The Port of Virginia has been growing to accommodate supersized ships, making its berths 800 feet larger, adding 26 new rail-mounted gantry cranes, and installing four 170-foot-tall ship-to-shore cranes—the East Coast’s largest.
With this $320 million expansion now complete, what’s the Port to do with its older, no-longer-needed cranes? The massive structures’ lift height is 120’ above the rail and the outreach is 201’, according to the auction listing. They couldn’t exactly call 1-800-Got-Junk, and the cost to remove the cranes would reach six figures.
Instead, the Virginia Port Authority put up for auction three Post Panamax ship-to-shore cranes. The cranes, which had been used since 1999 but were still fully operable and in good condition, were listed along with their replacement parts on GovDeals, an online marketplace for government agencies to sell surplus assets.
This uniqueness of the items for sale made it seem like it might be tough to find a buyer: the new owner needed to be prepared to disassemble and remove the cranes in a specific manner, GovDeals says. To move the cranes to another port would take a lot of logistical coordination between the Virginia Port Authority and the buyer.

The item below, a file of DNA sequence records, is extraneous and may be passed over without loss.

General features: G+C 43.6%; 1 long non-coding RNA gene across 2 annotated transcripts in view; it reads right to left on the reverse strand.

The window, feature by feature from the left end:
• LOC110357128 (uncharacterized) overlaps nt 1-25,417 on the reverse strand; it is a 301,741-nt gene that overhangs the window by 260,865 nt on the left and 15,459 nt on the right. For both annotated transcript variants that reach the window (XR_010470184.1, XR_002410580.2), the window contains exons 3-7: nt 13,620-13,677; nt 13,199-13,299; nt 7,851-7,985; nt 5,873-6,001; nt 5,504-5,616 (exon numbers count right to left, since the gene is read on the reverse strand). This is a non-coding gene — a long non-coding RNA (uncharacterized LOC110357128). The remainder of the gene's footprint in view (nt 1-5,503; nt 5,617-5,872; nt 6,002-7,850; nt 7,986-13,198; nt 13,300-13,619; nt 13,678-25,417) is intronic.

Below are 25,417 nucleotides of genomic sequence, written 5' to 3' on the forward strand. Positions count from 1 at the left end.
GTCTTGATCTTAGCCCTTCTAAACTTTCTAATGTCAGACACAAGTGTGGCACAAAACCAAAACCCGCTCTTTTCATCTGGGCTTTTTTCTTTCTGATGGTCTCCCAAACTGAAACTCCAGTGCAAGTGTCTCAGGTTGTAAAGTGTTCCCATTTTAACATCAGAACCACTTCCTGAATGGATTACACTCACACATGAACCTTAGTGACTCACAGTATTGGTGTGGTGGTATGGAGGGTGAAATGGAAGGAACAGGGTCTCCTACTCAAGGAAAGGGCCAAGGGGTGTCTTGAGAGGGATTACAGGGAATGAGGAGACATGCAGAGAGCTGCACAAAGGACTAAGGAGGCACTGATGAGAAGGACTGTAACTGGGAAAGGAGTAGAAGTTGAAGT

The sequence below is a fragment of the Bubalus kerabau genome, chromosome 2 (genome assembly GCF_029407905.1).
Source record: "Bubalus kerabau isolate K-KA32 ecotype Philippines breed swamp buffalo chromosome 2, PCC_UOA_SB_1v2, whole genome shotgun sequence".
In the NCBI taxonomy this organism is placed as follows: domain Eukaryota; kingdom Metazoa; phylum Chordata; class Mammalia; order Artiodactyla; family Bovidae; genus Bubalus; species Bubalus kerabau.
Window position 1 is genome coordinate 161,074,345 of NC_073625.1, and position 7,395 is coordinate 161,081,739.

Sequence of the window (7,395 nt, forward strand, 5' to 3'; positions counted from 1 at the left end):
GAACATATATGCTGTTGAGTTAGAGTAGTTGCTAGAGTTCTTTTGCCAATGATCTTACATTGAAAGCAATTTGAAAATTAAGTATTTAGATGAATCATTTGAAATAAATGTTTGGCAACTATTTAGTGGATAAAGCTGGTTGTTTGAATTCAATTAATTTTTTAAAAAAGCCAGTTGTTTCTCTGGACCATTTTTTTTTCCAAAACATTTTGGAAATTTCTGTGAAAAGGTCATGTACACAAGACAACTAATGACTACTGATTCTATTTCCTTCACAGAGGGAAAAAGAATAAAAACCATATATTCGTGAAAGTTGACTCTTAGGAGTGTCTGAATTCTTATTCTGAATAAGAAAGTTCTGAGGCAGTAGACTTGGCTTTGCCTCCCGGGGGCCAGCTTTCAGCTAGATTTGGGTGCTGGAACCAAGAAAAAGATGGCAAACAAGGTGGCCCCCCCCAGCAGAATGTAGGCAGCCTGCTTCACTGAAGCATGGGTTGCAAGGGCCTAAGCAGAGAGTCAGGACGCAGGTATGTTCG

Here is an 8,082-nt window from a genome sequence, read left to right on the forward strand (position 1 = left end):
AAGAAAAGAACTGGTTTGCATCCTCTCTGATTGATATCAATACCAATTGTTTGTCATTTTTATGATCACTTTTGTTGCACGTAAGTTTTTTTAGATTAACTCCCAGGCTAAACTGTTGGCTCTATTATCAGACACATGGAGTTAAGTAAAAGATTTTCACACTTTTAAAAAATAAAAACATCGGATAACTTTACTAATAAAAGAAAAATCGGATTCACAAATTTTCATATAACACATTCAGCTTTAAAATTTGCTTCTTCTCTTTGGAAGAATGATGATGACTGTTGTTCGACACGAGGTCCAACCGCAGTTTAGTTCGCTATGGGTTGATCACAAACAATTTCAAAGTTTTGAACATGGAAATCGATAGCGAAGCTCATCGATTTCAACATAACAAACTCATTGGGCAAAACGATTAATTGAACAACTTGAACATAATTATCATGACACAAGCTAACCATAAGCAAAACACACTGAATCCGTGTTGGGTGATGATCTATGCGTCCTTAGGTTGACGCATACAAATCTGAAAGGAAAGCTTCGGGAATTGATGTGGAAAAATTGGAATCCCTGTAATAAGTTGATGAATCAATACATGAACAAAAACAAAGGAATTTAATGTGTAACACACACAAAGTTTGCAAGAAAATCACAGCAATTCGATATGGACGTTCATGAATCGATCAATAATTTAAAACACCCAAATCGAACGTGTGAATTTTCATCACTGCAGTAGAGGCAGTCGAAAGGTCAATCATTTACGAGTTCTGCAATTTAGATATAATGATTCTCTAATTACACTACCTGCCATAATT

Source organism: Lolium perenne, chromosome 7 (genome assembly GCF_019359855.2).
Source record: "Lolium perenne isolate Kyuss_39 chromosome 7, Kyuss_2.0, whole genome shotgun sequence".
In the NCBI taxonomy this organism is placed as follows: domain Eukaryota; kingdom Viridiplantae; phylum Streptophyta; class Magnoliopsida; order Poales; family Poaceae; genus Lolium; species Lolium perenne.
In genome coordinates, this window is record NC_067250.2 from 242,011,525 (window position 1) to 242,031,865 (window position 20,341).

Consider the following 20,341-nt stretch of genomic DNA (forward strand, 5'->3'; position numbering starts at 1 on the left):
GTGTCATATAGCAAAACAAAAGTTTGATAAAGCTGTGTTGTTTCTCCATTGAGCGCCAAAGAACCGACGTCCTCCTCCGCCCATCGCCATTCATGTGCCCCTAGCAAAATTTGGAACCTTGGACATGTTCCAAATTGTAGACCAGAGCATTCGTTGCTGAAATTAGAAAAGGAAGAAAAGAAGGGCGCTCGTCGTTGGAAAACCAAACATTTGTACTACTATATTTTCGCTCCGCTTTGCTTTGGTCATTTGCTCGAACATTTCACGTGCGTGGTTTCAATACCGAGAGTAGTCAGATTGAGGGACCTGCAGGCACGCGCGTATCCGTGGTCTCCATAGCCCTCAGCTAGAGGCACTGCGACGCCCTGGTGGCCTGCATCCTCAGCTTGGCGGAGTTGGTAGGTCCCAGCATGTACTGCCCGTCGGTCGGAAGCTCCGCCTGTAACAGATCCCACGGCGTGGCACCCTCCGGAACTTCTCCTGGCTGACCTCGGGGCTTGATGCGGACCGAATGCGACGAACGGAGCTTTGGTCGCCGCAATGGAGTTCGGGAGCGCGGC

Even so, there was no lack of interest. According to GovDeals, the cranes received a combined 4,925 views, with each selling for $50,000. The replacement parts also sold for $50,000 after getting nearly 1,000 views.
Who was the lucky auction winner? Haina International Terminals (HIT), a port company operating the Río Haina Port in the Dominican Republic, bought all three ZMPC cranes and the replacement parts. For the Dominican port, the cranes are an upgrade from current equipment, which will help them receive larger container ships more efficiently. It’s a win-win for the two ports: the Río Haina Port got the equipment at a deep discount and the Port of Virginia saved thousands of dollars in removal costs.
Virginia worked closely with HIT to make a plan for removing and transporting the cranes from Portsmouth to Santo Domingo.
-Meg Walburn Viviano